Cavenish says he was at Taki-Tiki in the Solomons, fishing for bêche-de-mer, trading hoop iron and hatchets for copra and ivory-nuts, "running niggers and all the rest of it" in head-hunter country where each village ran a jack-pot and whoever brought in a white man's head won it. Then his schooner, the Merry Mist, got caught in typhoon, four men surviving in a boat with boxes of square-face gin and dynamite. They came upon Tagalag, a volcanic cone with the sea entrance into the broken crater, 4,000 coconut palms, no four-legged animals, schools of mullet in the harbor.

Olaf, "a squarehead sailor," was first to try to dynamite the fish and didn't come back; next day the cook also blew himself up, then the carpenter. Cavendish remained and went out in the boat with a third of a stick. He had too much gin and asked, "Did you ever stem a strawberry and throw the strawberry away and pop the stem into your mouth? That's what I did. I threw the fire-stick into the water after the mullet and held onto the dynamite. And my arm went off with the stick. . ."

Slim yawed "Heigh-ho" and started down the path to the river.

"Yes, but. . ." Fatty suggested. "What happened then?"

"Oh," said Slim. "Then the Princess married me, of course."

"But you were the only person left, and there wasn't any Princess. . ."

Slim stares unblinkingly into the fire and Percival Delaney and Chauncey Delarouse tied their bindles and walked out of the circle of light.


Charmian London wrote that "The Water Baby" (Cosmopolitan, September, 1918), London's last written story, ". . . is clearly a symbolic representation of the Rebirth, the return to the Mother, exemplified by the arguments of the old Hawaiian Kohokumu." (The Book of Jack London, New York: The Century Co., 1920, II, 354.) Whether that is a reasonable description it remains debatable, but this last story is a fine story.

Island-born narrator John Lakana and old Kohokumu, the latter chanting the deeds and adventures of Maui, the Promethean demigod of Polynesia, fish for squid with Kohokumu going forty feet down though he is past seventy years, "lean as a spear, and shriveled like a mummy." He comes up wrapped up in an octopus nine feet across, shoving his face into it and biting into its heart.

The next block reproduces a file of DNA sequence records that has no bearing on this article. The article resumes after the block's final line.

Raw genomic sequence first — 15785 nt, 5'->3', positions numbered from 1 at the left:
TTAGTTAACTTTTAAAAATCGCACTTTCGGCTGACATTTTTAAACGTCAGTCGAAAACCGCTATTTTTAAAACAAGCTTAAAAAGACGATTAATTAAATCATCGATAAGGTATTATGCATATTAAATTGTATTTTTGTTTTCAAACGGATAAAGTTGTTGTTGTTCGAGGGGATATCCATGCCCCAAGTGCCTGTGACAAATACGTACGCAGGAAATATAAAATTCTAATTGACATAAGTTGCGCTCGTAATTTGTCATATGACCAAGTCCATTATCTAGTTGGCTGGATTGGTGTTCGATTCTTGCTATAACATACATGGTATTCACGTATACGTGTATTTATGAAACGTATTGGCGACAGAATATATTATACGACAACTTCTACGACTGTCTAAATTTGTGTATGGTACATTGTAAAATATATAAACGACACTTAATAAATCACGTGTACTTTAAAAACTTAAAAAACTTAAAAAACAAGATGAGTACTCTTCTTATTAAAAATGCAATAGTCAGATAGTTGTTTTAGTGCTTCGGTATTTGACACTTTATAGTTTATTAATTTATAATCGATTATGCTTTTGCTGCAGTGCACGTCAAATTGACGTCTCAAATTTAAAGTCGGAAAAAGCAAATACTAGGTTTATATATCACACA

He says the sea is his mother, he was born in a double canoe during a Kona gale in the channel of Kahoolawe.

Kohokumu tells of a young boy named Keikiwai, meaning Water Baby, who knew the language of the fishes. The King was making a progress around the island and a luau was to be served to him at Waihee, with dancers, flute players, hulas, and food. The king's favorite food was lobster but there were too many sharks inside the reef for lobster gathering.

“I shall
now dive
for a lobster...”
The Water Baby, eleven years old, went to get lobsters and forty sharks gathered and looked at the tit-bit of a child-meat. Keikiwai overheard their talk and addressed a shark-prayer to the shark-god Moku-halii: "I shall now dive for a lobster for the king. And no hurt shall befall me, because the shark with the shortest tail is my friend and will protect me." With this he tossed a chunk of lava rock in the water to one side and the sharks rushed to the splash while Water Baby dived. By the time they discovered they had missed him, he came up with a lobster.

The sharks talked of a traitor among them, measured their tails and devoured the one with the shortest tail.

Water Baby repeated his prayer and each time came up with a lobster. The sharks measured tails and devoured the shortest tailed among them until there are only two sharks left. And after the one shark ate the one other, the people of Waihee went away with plenty of lobsters for the king and the one surviving shark was found washed up on the beach, burst wide open from all the others sharks he had eaten.

Kohokumu says he has dived for lobsters at the very spot the Water Baby did and counted thirty lava rocks on the bottom."You can count them any day for yourself," he said.


To Dave Hartzell, who coaxed this series along, reminding me when too many months had passed between the "parts," and who created the artistic design of the whole thing, I am immensely grateful. And to Dan Wichlan my deepest appreciation for vetting each installment for factual errors. All embarrassments I have been spared are due to the work of these two gentlemen; all embarrassments that remain are mine alone.
— Dale L. Walker

End of Series